Investing in Space

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Investing in Space

We continue to grow more excited about innovative disruption around “Space”, as it is the next frontier to leverage Moore’s Law, a key driver behind Tech stock valuations and billions of dollars’ worth of venture capital funding. Here’s why:

  • Moore’s Law states that semiconductor speed per dollar doubles about every 2 years. Broadly speaking, this has been the case since the 1960s.
  • A few current day examples of what that does: enables smartphones to both get better and more affordable, helps AI grow more intelligent and efficient, and plays a crucial role in giving autonomous vehicle technology a reasonable chance of one day delivering a mass market offering.
  • Applying Moore’s Law to “Space” means we can launch increasingly advanced, reusable rockets and satellites into outer space or low-earth orbit more often and cheaply. This is very different from the first 50 years of the “Space age”, which used only time-tested (but therefore hardly cutting edge) technology.

The cost of launching rockets has indeed come down which has helped spur more investment in the industry. While many high-profile space companies remain private, from Elon Musk’s SpaceX to Jeff Bezos’ Blue Origin, there’s been a slew of space companies going public via SPACs.

Additionally, the highly anticipated ARK Space Exploration & Innovation ETF (ARKX) just launched yesterday. This actively managed fund is currently invested in just 38 names that fall into four fields: orbital aerospace, suborbital aerospace, enabling technologies and aerospace beneficiaries. Here are the top 10 holdings by weight:

  • Trimble (TRMB): 8.6 pct weight
  • The 3D Printing ETF (PRNT): 6.0 pct
  • Kratos Defense & Security (KTOS): 6.0 pct
  • L3Harris Technologies (LHX): 5.1 pct
  • (JD): 4.9 pct
  • Komatsu (6301): 4.7 pct
  • Lockheed Martin (LMT): 4.6 pct
  • Iridium Communications (IRDM): 4.2 pct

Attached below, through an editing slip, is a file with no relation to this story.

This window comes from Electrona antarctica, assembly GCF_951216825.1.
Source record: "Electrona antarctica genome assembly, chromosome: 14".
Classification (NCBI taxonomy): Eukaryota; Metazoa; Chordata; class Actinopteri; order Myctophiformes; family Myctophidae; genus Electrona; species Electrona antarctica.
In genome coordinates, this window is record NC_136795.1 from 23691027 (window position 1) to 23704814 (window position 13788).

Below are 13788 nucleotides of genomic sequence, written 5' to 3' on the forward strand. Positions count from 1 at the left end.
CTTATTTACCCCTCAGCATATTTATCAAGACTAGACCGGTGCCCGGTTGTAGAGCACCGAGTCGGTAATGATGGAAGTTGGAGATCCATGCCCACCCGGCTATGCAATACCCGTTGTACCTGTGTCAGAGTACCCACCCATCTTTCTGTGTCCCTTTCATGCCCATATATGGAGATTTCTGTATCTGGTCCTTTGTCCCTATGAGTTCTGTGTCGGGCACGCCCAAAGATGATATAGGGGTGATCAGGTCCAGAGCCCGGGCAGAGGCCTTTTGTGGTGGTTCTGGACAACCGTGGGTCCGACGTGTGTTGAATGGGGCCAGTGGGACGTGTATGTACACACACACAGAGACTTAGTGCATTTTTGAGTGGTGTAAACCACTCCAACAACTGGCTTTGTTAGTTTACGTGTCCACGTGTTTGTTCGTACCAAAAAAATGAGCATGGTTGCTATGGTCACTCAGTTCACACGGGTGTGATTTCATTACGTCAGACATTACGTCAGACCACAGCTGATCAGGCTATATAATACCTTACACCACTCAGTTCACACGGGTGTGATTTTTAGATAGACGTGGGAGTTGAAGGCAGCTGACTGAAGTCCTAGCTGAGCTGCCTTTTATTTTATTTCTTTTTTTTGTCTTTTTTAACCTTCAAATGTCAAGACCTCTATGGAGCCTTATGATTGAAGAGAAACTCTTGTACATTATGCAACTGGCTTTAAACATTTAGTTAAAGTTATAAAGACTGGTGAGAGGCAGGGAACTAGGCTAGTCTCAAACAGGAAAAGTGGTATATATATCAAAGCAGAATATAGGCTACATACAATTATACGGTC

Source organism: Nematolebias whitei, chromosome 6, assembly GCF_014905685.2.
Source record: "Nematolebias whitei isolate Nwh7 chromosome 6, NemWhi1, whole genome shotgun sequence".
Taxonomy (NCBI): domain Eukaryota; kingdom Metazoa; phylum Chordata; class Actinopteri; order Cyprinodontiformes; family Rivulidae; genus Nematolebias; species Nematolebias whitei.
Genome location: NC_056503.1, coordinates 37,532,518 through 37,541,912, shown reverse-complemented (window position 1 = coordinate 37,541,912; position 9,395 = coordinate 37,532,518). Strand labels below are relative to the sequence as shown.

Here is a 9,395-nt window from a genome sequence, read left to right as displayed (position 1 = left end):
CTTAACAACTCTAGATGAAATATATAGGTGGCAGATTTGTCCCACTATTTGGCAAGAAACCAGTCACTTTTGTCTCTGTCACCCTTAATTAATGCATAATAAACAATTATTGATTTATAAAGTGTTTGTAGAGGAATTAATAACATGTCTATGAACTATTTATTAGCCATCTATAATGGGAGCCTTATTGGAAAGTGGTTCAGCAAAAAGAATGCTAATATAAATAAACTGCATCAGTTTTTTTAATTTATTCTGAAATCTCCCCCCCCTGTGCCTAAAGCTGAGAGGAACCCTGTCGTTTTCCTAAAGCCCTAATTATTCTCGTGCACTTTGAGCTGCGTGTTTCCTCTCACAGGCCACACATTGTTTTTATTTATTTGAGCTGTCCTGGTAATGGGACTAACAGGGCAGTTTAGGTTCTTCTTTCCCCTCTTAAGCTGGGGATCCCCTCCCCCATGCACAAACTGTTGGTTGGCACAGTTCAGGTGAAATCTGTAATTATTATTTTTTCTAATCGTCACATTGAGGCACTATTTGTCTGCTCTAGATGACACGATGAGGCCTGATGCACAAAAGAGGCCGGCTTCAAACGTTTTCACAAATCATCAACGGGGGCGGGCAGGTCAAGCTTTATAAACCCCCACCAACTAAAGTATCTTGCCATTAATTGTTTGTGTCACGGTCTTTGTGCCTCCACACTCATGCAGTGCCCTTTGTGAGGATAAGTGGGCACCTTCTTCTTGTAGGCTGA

• Thales (HO): 4.0 pct
  • Boeing (BA): 3.6 pct
  • Total weight of top 10 names: 51.7 pct

While it’s getting a lot of buzz, ARKX is not the first space-focused ETF. For example, the Procure Space ETF (UFO) launched in April 2019; 80 percent of the portfolio invests in companies that receive at least 50 percent of their revenue or profits from space-related businesses. For reference, here’s UFO’s top 10 holdings by comparison (out of 32 positions total):

  • Eutelsat (ETL FP): 5.2 pct weight
  • Garmin (GRMN): 5.2 pct
  • SKY Perfect JSAT (9412 JP): 5.1 pct
  • Trimble (TRMB): 5.1 pct
  • Sirius XM Holdings (SIRI): 5.1 pct
  • Weathernews (4825 JP): 5.0 pct
  • Dish Network (DISH): 5.0 pct
  • SES SA (SESG FP): 5.0 pct
  • Iridium Communications (IRDM): 4.6 pct
  • Orbcomm (ORBC): 4.5 pct
  • Total weight of top 10 names: 49.8 pct

Just two names show up in the top 10 holdings for both ARKX and UFO: Trimble (offers industrial technology solutions such as satellite imagery to help farmers monitor crops) and Iridium Communications (offers voice and data connectivity through its satellite constellation). Even still, here’s how UFO has performed given that it has a longer track record:

  • YTD return: +11.2 pct
  • 1-year return: +65.9 pct
  • Return since its all-time high on 2/12/21: -11.4 pct

Bottom line: both ARKX and UFO provide a lens into how active managers and index providers currently think about constructing a diversified portfolio that leverages space. We’ll continue to monitor how these ETFs and holdings evolve. Whenever major pure-plays go public, such as SpaceX or Blue Origin, that will likely encourage investors to reevaluate companies associated with space. Just consider how valuable traditional automakers have grown with their EV pursuits of late amid Tesla’s outsized market cap and multiple. It’s early days for space, but this is an important emerging and disruptive theme to watch.